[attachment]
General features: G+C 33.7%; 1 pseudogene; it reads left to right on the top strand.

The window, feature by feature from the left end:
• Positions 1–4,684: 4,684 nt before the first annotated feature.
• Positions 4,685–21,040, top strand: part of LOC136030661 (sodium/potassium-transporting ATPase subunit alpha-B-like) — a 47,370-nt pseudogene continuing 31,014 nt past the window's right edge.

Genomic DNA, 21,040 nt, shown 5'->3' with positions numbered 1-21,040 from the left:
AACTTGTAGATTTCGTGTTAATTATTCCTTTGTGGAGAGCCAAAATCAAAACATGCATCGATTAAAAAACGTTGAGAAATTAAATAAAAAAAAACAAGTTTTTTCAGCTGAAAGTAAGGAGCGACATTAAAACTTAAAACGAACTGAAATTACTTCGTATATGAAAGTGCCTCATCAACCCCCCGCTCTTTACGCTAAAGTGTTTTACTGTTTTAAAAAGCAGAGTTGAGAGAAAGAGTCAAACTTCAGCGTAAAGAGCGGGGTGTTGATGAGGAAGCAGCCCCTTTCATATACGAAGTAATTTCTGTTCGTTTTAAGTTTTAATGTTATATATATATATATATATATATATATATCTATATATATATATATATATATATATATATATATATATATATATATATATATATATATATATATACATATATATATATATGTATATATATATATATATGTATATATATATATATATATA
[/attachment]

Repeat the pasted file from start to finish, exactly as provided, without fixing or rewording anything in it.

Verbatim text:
General features: G+C 33.7%; 1 pseudogene; it reads left to right on the top strand.

The window, feature by feature from the left end:
• Positions 1–4,684: 4,684 nt before the first annotated feature.
• Positions 4,685–21,040, top strand: part of LOC136030661 (sodium/potassium-transporting ATPase subunit alpha-B-like) — a 47,370-nt pseudogene continuing 31,014 nt past the window's right edge.

Genomic DNA, 21,040 nt, shown 5'->3' with positions numbered 1-21,040 from the left:
AACTTGTAGATTTCGTGTTAATTATTCCTTTGTGGAGAGCCAAAATCAAAACATGCATCGATTAAAAAACGTTGAGAAATTAAATAAAAAAAAACAAGTTTTTTCAGCTGAAAGTAAGGAGCGACATTAAAACTTAAAACGAACTGAAATTACTTCGTATATGAAAGTGCCTCATCAACCCCCCGCTCTTTACGCTAAAGTGTTTTACTGTTTTAAAAAGCAGAGTTGAGAGAAAGAGTCAAACTTCAGCGTAAAGAGCGGGGTGTTGATGAGGAAGCAGCCCCTTTCATATACGAAGTAATTTCTGTTCGTTTTAAGTTTTAATGTTATATATATATATATATATATATATATATCTATATATATATATATATATATATATATATATATATATATATATATATATATATATATATATATACATATATATATATATGTATATATATATATATATGTATATATATATATATATATA